I have written a chapter titled “Burned Letters: Reconstructing the Chekhov-Levitan Friendship” for the newly published Chekhov’s Letters: Biography, Context, Poetics. The editors also asked me to contribute to a section in the book in which the anthology’s authors describe their favorite Chekhov letter. “A Prescription to Keep Love at Bay” is a short essay on a humorous and intentionally absurd letter Chekhov wrote to Lika Mizinova on 20 June 1891.
This book is the first in English or Russian to be devoted to a collection of articles on Chekhov’s letters. Angela Brintlinger of Ohio State University writes that the editors “Carol Apollonio and Radislav Lapushin have gathered the best Russian, British, and North American scholars and writers to offer fascinating historical background, textual analysis, and personal insight into the most intimate genre of writing—the epistolary—and the most approachable of Russian writers—Chekhov.”
The book is available from the publishers, Lexington Books, and from Amazon.
Lika Mizinova and Anton Chekhov
While researching Antosha & Levitasha, I read the letters of Anton Chekhov and Lika Mizinova. I was primarily interested in their relationship with Levitan and in how the three of them played off each other to heighten a romantic rivalry that was sometimes in jest, sometimes in earnest.
But I also found myself fascinated with the dramatic arc of their ten-year correspondence. In his letters to Lika, Chekhov used humor and wit as a defense against intimacy. He dallied with, deflected and ultimately rejected her love for him without openly expressing the ambiguity of his feelings toward her. For Lika, what started as lighthearted exchanges ended up as sad expressions of thwarted love.
I decided to translate and adapt their letters as a two-act play. I worked with dramaturge Gavin Reub to fashion the exchange of letters into a dramatic interplay that would work on stage. On June 6th, Sweet Lika, performed by members of The Seagull Project Ensemble, premiered at ACT Theatre in downtown Seattle.
“Railway Stop” (1885), one of five stolen Levitan paintings that have been recovered.
The Russian Interior Ministry announced on 28 December 2016 that all five paintings stolen from the Levitan House-Museum in Plyos in August 2014 have been recovered in two raids on the outskirts of Moscow and Nizhni-Novgorod. The five paintings–“Ravine Behind a Fence,” “Quiet Stream,” “Railway Stop,” “Backwater,” and “Roses”–have an estimated value of $1.27 million. Three men, wanted in connection with a series of armed robberies, were arrested. Additional details in English and in Russian.
Through meticulous scholarship and fine writerly craft, Gregory offers a riveting story of two creative geniuses at work. . . . In addition to this vivid picture of Chekhov’s and Levitan’s potent personal and professional relationship, Gregory’s readers will gain valuable insights into the context in which they worked: the politics and economics of artistic production; the competing movements in the arts at the time; and, memorably, the pervasive and toxic anti-Semitism that affected Levitan at every step of the way — including in Chekhov’s circle. . . . Gregory’s book should be required reading for Chekhov and Levitan scholars, for anyone interested in the history of Russian art and literature, and for general readers.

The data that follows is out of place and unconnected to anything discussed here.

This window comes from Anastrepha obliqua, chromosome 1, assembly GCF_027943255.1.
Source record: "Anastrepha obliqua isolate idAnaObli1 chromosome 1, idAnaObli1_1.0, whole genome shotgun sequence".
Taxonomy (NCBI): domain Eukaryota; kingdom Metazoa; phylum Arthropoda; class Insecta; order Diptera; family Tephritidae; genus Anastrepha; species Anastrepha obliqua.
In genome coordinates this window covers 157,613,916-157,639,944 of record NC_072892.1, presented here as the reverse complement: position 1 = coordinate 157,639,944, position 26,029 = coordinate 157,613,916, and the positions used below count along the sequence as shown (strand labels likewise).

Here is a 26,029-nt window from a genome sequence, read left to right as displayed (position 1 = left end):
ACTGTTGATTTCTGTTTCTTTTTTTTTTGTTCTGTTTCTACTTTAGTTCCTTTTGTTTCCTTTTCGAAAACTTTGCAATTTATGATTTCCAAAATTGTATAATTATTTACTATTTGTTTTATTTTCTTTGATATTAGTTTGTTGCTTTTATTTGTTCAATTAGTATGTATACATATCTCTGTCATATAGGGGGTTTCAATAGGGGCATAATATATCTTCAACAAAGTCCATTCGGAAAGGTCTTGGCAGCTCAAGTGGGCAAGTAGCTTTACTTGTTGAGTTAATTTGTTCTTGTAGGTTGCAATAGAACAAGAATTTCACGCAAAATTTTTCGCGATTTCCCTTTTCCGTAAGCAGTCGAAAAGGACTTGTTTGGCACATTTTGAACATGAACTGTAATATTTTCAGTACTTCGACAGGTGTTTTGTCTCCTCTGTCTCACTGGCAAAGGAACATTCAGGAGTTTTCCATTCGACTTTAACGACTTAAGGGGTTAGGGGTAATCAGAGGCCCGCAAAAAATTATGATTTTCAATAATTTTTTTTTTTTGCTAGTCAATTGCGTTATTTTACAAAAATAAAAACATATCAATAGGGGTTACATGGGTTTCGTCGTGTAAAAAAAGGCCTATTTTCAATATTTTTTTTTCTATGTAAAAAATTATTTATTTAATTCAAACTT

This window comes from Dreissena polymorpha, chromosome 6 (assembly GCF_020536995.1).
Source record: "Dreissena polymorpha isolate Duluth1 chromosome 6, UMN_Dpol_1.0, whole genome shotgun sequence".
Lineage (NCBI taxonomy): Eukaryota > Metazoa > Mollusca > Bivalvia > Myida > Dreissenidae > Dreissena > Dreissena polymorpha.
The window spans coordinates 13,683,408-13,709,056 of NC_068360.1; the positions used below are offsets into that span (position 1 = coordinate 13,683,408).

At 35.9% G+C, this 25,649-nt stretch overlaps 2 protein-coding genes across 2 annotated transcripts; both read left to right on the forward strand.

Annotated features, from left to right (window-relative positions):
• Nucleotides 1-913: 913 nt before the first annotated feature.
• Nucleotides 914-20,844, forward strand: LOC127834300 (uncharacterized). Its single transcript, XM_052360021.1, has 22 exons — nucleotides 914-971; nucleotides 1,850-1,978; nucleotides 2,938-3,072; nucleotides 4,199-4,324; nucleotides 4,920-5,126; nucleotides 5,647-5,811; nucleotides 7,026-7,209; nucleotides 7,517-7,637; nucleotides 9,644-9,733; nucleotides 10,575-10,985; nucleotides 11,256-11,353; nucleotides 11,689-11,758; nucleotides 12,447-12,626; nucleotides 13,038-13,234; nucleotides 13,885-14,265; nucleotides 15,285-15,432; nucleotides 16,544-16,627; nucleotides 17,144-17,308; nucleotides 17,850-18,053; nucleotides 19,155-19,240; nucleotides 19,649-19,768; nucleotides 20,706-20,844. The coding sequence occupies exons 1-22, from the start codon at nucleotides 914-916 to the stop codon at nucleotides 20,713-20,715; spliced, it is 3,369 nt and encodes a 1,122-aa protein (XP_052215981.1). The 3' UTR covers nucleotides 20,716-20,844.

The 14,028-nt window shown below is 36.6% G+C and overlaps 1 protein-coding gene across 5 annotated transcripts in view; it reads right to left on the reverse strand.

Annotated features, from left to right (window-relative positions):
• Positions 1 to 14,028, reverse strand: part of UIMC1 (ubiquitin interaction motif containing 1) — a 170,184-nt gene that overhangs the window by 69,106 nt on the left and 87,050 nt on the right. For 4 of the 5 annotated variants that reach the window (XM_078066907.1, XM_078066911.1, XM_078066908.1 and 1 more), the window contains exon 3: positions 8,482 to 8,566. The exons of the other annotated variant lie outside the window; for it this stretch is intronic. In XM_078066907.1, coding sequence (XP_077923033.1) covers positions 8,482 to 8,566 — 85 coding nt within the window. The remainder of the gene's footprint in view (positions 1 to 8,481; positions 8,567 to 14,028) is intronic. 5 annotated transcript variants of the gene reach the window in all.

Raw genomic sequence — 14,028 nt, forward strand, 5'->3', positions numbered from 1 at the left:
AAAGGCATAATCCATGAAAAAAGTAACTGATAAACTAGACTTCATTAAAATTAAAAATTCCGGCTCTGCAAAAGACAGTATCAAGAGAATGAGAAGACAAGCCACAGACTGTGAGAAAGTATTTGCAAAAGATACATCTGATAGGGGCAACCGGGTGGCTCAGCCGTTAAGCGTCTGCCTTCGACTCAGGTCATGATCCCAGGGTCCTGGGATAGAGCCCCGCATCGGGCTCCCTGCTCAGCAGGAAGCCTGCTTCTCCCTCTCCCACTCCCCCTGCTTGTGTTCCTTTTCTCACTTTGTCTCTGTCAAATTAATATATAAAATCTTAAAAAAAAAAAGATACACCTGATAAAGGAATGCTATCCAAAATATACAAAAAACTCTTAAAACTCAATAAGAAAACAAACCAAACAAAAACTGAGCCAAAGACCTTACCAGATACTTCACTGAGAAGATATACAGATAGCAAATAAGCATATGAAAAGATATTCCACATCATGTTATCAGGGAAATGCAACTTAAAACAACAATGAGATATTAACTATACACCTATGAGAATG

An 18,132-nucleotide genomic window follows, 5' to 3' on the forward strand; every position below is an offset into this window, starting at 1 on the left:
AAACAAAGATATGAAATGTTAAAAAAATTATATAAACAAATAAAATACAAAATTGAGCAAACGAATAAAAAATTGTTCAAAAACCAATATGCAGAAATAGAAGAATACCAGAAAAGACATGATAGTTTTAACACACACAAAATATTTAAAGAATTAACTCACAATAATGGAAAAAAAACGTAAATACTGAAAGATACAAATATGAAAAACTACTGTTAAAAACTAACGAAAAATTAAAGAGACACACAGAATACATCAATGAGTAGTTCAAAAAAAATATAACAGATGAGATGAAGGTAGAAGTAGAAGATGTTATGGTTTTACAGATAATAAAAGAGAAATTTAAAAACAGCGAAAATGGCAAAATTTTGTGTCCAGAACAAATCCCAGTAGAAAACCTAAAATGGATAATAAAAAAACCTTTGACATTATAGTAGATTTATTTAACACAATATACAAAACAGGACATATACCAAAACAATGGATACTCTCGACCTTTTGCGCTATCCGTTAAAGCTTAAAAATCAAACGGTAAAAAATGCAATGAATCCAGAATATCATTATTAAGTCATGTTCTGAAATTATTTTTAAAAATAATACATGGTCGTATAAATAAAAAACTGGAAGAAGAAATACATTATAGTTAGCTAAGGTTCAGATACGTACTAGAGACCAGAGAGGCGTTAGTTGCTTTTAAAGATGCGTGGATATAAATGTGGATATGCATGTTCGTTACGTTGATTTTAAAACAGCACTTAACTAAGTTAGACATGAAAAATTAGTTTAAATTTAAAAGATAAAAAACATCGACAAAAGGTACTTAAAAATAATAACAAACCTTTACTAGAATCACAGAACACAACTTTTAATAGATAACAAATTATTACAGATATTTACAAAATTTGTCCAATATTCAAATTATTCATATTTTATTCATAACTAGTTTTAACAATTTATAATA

Carol Apollonio, Duke University
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“There is rich material in this study. Gregory was right to unpick this relationship. From the point of view of Chekhov studies, Levitan is too often
neglected. From the point of view of Levitan studies, this is an artist whose position astride the two most significant movements in Russian painting of the late nineteenth century, ‘The Itinerants’ and the World of Art, is ripe for
investigation and appreciation.”
Cynthia Marsh, Department of Russian and Slavonic Studies, University of Nottingham
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“This meticulously researched and readable book is a chronological account of the contacts, friendship, common pursuits, rivalries, and professional work of Anton Chekhov and Isaac Levitan—two pivotal figures in Russian literature and art. Their work marked the end of positivism which reigned in Russia from the 1860s on—much longer than elsewhere in Europe. Their output was marked by lack of political engagement. Chekhov’s stories did not carry ideological freight. Levitan’s landscapes eschewed narrative content.”
Elizabeth Kridl Valkenier, The Harriman Institute, Columbia University
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